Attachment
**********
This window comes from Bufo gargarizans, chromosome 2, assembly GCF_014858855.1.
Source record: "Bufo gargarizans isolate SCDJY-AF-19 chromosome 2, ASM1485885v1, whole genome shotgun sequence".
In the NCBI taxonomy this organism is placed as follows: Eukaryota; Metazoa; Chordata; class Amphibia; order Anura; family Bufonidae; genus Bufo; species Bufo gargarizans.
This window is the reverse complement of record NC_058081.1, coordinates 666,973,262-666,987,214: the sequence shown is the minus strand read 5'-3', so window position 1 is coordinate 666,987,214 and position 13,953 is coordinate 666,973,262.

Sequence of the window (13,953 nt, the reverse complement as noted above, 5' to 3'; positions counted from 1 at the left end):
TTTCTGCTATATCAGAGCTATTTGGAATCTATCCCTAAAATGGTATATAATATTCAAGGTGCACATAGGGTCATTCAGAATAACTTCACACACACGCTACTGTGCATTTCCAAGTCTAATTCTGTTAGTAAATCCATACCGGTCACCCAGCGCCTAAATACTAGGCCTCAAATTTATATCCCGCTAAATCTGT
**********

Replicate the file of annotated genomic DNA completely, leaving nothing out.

This window comes from Bufo gargarizans, chromosome 2, assembly GCF_014858855.1.
Source record: "Bufo gargarizans isolate SCDJY-AF-19 chromosome 2, ASM1485885v1, whole genome shotgun sequence".
In the NCBI taxonomy this organism is placed as follows: Eukaryota; Metazoa; Chordata; class Amphibia; order Anura; family Bufonidae; genus Bufo; species Bufo gargarizans.
This window is the reverse complement of record NC_058081.1, coordinates 666,973,262-666,987,214: the sequence shown is the minus strand read 5'-3', so window position 1 is coordinate 666,987,214 and position 13,953 is coordinate 666,973,262.

Sequence of the window (13,953 nt, the reverse complement as noted above, 5' to 3'; positions counted from 1 at the left end):
TTTCTGCTATATCAGAGCTATTTGGAATCTATCCCTAAAATGGTATATAATATTCAAGGTGCACATAGGGTCATTCAGAATAACTTCACACACACGCTACTGTGCATTTCCAAGTCTAATTCTGTTAGTAAATCCATACCGGTCACCCAGCGCCTAAATACTAGGCCTCAAATTTATATCCCGCTAAATCTGT